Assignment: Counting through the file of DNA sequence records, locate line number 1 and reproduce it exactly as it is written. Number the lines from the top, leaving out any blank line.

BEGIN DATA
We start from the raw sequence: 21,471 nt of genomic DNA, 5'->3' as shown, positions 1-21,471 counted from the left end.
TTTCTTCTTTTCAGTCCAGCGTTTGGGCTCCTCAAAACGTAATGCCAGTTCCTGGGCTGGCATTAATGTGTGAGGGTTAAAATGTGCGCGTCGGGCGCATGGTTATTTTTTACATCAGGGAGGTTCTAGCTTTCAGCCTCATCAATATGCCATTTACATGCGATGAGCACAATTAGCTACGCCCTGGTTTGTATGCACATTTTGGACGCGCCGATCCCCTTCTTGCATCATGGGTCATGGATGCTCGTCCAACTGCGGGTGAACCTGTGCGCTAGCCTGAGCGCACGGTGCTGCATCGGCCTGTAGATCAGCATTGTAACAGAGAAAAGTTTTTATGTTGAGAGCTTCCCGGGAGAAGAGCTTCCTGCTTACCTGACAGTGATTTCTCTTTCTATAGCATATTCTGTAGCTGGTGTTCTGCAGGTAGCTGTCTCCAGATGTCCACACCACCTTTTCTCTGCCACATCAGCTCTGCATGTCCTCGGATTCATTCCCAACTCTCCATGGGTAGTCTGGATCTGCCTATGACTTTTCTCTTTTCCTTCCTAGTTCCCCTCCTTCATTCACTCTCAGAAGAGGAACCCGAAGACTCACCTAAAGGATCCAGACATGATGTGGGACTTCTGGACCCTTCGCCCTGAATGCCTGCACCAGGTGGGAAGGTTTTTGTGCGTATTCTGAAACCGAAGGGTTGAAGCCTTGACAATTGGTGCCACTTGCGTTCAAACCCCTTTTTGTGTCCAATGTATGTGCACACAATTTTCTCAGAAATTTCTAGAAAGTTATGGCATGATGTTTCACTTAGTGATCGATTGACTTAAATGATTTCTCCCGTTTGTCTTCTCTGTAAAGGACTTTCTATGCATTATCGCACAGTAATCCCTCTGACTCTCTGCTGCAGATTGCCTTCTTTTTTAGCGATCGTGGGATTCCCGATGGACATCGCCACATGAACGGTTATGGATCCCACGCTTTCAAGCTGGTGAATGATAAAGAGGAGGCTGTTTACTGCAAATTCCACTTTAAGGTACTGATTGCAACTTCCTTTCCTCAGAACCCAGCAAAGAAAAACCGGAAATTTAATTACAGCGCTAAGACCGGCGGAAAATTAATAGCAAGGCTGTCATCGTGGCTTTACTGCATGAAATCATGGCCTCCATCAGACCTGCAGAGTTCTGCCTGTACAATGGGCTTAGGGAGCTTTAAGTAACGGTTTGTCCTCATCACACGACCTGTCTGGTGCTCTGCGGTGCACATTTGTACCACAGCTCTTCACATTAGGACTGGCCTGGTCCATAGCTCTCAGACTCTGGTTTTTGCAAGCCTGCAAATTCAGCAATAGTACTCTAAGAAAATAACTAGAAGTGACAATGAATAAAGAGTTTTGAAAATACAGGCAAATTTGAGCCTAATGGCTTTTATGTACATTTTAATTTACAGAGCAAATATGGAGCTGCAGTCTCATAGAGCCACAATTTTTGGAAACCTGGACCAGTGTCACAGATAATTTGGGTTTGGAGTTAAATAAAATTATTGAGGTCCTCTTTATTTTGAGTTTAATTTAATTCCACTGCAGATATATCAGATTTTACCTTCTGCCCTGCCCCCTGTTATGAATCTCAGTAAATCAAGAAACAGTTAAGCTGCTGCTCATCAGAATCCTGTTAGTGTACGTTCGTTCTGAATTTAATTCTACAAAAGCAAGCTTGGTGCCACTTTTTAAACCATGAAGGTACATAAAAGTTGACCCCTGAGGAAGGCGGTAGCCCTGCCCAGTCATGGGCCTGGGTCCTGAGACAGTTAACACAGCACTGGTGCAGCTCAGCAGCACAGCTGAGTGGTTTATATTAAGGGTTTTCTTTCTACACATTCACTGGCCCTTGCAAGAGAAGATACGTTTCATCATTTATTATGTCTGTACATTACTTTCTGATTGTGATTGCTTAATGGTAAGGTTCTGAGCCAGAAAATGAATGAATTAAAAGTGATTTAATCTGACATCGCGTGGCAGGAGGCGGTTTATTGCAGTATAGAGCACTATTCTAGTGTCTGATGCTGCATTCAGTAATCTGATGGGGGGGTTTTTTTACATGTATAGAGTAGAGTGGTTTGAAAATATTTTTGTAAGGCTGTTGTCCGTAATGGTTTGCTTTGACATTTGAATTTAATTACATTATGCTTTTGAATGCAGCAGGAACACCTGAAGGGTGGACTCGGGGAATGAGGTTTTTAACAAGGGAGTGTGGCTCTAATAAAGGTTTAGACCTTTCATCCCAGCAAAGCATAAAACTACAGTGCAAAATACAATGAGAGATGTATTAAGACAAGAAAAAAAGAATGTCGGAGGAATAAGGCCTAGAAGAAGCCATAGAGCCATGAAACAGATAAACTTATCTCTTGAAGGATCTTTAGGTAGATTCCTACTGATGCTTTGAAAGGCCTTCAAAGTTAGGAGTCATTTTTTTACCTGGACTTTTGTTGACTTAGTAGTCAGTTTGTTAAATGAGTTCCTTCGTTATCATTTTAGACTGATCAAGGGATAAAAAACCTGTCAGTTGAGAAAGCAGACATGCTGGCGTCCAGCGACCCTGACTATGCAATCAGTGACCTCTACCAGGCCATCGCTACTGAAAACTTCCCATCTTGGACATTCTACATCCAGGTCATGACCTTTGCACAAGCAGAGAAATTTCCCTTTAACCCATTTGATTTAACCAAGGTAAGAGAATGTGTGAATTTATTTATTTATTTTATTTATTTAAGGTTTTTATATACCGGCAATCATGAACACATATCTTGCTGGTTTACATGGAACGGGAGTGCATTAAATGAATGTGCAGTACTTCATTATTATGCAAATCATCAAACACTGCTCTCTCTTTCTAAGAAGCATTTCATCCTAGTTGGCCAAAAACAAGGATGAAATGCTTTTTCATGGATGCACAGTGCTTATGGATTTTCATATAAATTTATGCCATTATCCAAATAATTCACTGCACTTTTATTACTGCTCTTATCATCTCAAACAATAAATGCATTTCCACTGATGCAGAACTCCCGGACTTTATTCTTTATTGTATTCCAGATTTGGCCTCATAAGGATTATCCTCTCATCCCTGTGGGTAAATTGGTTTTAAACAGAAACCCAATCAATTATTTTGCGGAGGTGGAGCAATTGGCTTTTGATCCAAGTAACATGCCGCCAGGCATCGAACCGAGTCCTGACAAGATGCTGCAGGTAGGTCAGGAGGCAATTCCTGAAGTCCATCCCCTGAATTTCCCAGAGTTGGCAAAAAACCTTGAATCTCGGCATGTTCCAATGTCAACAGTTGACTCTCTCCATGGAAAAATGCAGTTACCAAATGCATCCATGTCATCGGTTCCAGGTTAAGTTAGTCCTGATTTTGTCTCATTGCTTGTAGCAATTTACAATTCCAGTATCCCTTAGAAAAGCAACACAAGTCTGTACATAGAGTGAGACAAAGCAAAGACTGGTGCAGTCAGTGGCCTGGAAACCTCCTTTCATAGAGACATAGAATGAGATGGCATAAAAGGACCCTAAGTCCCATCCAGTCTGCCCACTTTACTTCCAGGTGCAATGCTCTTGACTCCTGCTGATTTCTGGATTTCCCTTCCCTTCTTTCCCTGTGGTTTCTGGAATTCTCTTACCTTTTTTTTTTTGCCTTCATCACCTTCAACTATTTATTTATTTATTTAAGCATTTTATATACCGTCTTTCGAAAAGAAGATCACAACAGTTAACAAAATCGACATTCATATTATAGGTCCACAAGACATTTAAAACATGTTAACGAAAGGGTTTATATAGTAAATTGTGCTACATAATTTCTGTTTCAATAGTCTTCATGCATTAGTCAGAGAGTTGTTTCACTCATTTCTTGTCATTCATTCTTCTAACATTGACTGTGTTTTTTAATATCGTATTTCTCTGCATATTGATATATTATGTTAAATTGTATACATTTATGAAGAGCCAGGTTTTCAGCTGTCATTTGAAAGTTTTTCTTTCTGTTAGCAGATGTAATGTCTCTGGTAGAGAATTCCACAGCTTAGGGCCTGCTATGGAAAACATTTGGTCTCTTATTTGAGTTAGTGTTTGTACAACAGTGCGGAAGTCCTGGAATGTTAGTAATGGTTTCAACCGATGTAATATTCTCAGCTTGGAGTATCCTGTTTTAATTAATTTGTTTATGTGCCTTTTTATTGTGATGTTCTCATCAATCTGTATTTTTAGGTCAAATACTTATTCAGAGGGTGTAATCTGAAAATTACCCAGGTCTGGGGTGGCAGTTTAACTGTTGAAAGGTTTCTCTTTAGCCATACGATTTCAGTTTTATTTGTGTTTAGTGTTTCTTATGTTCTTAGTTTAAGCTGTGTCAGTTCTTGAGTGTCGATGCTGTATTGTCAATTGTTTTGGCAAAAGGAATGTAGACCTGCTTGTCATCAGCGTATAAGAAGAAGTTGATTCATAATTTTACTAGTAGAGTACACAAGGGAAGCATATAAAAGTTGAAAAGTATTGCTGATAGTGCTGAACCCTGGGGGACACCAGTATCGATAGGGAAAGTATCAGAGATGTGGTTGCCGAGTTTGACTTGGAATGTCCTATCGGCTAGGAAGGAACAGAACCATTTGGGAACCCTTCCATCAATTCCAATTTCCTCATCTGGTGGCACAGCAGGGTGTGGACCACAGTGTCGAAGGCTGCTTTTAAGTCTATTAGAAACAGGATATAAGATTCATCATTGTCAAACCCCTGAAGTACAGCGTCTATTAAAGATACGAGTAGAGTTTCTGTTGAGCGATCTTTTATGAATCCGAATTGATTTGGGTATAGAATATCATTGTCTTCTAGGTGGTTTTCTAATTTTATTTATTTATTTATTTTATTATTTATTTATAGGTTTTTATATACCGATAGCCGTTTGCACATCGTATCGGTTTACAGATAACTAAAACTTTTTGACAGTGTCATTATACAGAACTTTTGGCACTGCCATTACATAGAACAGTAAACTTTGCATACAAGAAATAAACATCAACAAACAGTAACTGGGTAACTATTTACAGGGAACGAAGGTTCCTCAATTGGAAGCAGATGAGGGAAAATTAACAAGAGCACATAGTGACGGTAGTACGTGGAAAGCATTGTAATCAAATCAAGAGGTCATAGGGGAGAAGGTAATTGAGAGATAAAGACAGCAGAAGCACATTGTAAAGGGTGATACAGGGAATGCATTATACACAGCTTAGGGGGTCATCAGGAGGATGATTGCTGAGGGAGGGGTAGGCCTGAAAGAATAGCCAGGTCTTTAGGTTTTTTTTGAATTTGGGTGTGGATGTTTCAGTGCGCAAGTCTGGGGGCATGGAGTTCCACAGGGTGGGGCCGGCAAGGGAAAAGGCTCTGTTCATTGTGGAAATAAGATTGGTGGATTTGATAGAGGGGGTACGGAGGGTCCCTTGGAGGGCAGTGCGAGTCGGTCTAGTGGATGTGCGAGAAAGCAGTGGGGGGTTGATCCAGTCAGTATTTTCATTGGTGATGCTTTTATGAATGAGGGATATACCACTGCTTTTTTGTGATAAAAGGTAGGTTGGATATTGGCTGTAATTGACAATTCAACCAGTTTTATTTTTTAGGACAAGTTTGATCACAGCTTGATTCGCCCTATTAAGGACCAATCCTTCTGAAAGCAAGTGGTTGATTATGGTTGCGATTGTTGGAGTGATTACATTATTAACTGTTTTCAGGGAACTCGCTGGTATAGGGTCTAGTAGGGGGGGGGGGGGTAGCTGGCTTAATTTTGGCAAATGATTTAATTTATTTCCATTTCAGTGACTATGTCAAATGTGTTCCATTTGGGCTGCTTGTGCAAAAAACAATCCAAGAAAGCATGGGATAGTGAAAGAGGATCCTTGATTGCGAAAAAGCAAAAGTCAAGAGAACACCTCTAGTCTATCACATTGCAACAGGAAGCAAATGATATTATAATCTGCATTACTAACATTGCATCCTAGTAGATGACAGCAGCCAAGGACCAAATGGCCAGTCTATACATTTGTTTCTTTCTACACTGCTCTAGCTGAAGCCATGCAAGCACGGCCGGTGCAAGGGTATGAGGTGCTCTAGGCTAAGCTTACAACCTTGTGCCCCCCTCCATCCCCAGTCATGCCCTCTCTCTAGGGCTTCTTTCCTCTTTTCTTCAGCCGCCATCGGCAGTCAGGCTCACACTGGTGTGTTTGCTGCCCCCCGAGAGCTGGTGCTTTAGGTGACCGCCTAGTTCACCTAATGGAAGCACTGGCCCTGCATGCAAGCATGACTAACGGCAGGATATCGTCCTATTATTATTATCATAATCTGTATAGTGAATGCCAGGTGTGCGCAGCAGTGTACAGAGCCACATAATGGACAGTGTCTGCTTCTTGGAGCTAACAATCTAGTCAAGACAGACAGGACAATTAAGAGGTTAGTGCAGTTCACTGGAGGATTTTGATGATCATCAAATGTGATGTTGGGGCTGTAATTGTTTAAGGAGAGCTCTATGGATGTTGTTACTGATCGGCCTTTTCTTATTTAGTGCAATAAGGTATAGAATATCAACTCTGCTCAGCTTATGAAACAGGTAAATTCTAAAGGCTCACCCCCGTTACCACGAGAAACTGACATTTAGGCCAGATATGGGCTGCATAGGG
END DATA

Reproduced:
We start from the raw sequence: 21,471 nt of genomic DNA, 5'->3' as shown, positions 1-21,471 counted from the left end.